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Is cedar a warm color?

Cedar is generally considered a warm, natural wood tone that can add comfort and elegance to interior spaces. When determining if a color is warm or cool, decorators look at its place on the color wheel. Warm colors like cedar, red, orange and yellow, are on the warm side of the wheel, while cool colors like blue, green and purple are on the opposite side.

What Makes a Color Warm or Cool?

The main factor that determines if a color is warm or cool is its hue. Hue refers to where the color falls along the visible color spectrum. Warm hues are those that contain more yellow, orange or red. They remind us of things like fire, sunlight and heat. Cool hues contain more blue, green or purple. They evoke associations with water, ice and the sky.

Color warmth also relates to wavelength. Warm colors have longer wavelengths, while cool colors have shorter wavelengths. Longer wavelengths are associated with lower frequencies and more energy. This energy comes across to our eyes as visual warmth.

Where Does Cedar Fall on the Color Wheel?

Natural cedar wood has a rich reddish-brown hue that clearly falls on the warm side of the color wheel. It contains strong undertones of red and orange, the warmest colors on the wheel. While the color can vary slightly based on the individual wood grain, cedar always retains its warm, inviting tone.

Some specific varieties of cedar illustrate its warm hue:

  • Red cedar has a distinct reddish tint.
  • Yellow cedar contains golden undertones.
  • White cedar is more beige than cool-toned white.

All types of cedar wood gain their color from natural pigments present in the living trees. These organic compounds provide cedar’s signature warm, earthy color.

How Designers Use Cedar’s Warmth

Interior designers frequently incorporate cedar into homes because of its cozy, welcoming color and texture. Its warm reddish-brown tone provides several decorating benefits:

  • Brings warmth into cool-toned spaces with blue, green or gray color schemes
  • Complements and accentuates existing warm colors like terracotta, peach, cream and white
  • Provides a rich, luxurious background that lets other colors pop
  • Contributes a natural, organic feel that connects to the outdoors

Cedar can be used in many areas to add warmth. As accent walls or ceilings, cedar’s richness gives a cozy lodge effect. Cedar furniture introduces warmth and texture. Chests, beds, tables and bookshelves in cedar can ground a space with their inviting color. Cedar shingles and siding lend exterior curb appeal with natural, energizing warmth.

Pairing Cedar with Other Colors

Cedar’s flexibility allows it to fit into color schemes across the spectrum. Here are some popular color combinations using cedar:

  • Cedar and navy: Cedar’s energy balances navy’s cool tones
  • Cedar and sage green: Earthy cedar naturalizes modern green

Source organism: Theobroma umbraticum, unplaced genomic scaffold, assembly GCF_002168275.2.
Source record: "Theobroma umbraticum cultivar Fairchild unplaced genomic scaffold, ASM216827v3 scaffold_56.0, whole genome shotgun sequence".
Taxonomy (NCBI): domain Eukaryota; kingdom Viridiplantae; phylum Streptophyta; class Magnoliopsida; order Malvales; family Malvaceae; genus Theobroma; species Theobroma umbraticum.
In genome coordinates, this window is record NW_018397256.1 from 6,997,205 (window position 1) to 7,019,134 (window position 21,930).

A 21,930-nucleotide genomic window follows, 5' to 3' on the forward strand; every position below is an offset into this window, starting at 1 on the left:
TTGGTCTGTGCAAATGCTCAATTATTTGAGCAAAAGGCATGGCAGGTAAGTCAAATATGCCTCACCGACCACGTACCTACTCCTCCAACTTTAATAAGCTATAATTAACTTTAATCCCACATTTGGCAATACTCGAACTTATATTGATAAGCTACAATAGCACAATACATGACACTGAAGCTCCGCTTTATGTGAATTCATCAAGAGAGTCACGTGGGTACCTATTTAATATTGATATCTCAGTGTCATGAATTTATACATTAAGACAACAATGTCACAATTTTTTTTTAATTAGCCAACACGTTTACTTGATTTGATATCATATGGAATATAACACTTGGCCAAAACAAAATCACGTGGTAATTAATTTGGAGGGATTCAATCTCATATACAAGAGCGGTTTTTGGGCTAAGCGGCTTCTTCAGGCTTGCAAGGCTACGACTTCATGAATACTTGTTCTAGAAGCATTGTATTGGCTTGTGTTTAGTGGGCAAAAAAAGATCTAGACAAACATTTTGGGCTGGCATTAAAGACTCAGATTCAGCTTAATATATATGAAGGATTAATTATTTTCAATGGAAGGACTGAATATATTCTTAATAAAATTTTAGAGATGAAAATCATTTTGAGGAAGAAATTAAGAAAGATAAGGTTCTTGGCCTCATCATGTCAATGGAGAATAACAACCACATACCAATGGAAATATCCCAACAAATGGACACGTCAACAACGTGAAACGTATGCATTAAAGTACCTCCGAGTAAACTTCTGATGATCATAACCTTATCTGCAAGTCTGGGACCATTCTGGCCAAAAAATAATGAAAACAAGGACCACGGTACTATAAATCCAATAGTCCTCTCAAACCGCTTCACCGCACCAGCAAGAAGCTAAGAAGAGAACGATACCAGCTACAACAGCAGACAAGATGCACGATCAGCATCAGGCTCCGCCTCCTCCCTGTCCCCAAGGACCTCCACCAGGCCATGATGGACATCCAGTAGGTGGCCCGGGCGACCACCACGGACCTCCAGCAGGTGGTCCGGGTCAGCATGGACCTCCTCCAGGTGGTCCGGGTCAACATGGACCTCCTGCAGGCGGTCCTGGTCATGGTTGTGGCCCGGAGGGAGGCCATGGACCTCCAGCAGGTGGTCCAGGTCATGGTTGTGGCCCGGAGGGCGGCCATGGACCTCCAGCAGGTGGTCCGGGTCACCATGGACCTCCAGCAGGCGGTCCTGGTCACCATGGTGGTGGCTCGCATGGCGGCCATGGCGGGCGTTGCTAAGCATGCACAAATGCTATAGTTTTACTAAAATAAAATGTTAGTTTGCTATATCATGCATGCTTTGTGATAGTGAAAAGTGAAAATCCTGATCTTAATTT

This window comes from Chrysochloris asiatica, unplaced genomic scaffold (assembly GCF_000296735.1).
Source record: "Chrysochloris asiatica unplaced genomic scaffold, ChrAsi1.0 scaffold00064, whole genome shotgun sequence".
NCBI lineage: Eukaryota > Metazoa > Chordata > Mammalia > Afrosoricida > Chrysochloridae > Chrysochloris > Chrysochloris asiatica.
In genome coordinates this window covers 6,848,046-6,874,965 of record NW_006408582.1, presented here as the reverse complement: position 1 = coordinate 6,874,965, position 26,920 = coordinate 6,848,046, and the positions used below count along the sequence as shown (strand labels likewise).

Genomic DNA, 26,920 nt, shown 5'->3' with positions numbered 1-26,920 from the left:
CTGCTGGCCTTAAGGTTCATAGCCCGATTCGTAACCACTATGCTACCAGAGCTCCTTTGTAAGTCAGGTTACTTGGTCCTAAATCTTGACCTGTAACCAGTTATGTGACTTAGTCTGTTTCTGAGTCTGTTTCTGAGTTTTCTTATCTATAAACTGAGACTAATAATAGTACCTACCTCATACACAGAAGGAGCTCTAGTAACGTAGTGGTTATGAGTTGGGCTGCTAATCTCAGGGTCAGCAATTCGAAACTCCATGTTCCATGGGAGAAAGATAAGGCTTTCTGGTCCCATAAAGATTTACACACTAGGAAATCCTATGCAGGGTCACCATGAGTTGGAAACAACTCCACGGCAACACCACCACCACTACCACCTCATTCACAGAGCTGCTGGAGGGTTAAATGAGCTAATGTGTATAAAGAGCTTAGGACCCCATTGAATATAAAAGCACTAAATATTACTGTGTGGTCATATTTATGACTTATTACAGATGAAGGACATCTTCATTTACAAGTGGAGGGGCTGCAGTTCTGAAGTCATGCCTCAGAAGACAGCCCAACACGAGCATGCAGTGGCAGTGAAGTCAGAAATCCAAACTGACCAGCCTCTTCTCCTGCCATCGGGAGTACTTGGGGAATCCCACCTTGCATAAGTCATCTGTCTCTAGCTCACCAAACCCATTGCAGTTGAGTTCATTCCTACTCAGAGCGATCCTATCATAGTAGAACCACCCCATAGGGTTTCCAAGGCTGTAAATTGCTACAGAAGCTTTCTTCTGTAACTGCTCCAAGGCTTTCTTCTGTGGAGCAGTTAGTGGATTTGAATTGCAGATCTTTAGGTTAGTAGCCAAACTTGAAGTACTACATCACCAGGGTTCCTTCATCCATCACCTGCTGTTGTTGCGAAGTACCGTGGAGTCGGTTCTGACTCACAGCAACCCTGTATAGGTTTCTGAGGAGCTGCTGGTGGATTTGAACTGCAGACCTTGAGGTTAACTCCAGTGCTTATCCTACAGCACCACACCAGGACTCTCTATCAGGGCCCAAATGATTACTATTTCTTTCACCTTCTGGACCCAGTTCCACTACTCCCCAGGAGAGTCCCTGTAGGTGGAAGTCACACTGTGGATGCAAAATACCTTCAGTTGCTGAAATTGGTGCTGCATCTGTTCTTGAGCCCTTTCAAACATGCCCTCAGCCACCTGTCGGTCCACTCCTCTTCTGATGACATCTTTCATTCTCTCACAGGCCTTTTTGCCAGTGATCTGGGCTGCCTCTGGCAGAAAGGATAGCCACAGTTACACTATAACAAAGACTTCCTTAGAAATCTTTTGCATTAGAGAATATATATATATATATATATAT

• Cedar and brick red: Matching depth and richness warms up the space
  • Cedar and mustard yellow: Complementary tones provide a bold, vibrant feel
  • Cedar and sky blue: Cedar wood adds cozy contrast to airy blue

Cedar can also pair beautifully with metallics like steel gray and brushed gold that reflect its rich color. Whether used alone or with other colors, cedar’s inherent warmth shines through.

Cedar in Art and Culture

The warm, organic qualities of cedar wood have made it significant across many cultures. Here are some examples:

  • Native American totem poles are traditionally carved from red cedar.
  • Cedar chests and closets are a common heirloom due to cedar’s aromatic oil and moth-repelling properties.
  • Cedar was used to construct King Solomon’s temple in the Old Testament of the Bible.
  • Japanese shrines and baths frequently incorporate hinoki cypress, a golden-toned cedar.

Cedar continues to be a popular material for traditional saunas and sweat lodges. Its ability to produce intense heat and steam aligns with the warming properties of the wood.

Science of Cedar’s Warm Tone

The chemical composition of cedar wood results in its signature tawny color and visual warmth. Here are some key scientific reasons behind cedar’s color:

  • Contains tannins – these phenolic compounds impart a brownish pigment.
  • Has oils like cedrol that provide yellowish and orange hues.
  • Lignin in the wood oxidizes to produce warm, reddish tones.
  • Aging and exposure magnify the warmth through further oxidation.

The particular balance of these color-producing substances gives each cedar species its characteristic warm shade, ranging from intense red to softer beige.


With its strong red and yellow undertones, cedar clearly qualifies as a warm wood. Its place on the color wheel reflects the energy and heat associated with warm hues. Cedar’s rich color and natural beauty make it a popular choice for bringing warmth into home design. Whether used for furniture, accents or architecture, cedar’s cozy radiance can make any space more inviting.

Cedar Type Origin Color Tones
Red cedar Eastern North America Deep reddish brown
Yellow cedar Western North America Golden brown
White cedar Eastern North America Tan beige

This table shows some common cedar wood types and their characteristic warm hues ranging from deep red to beige tones.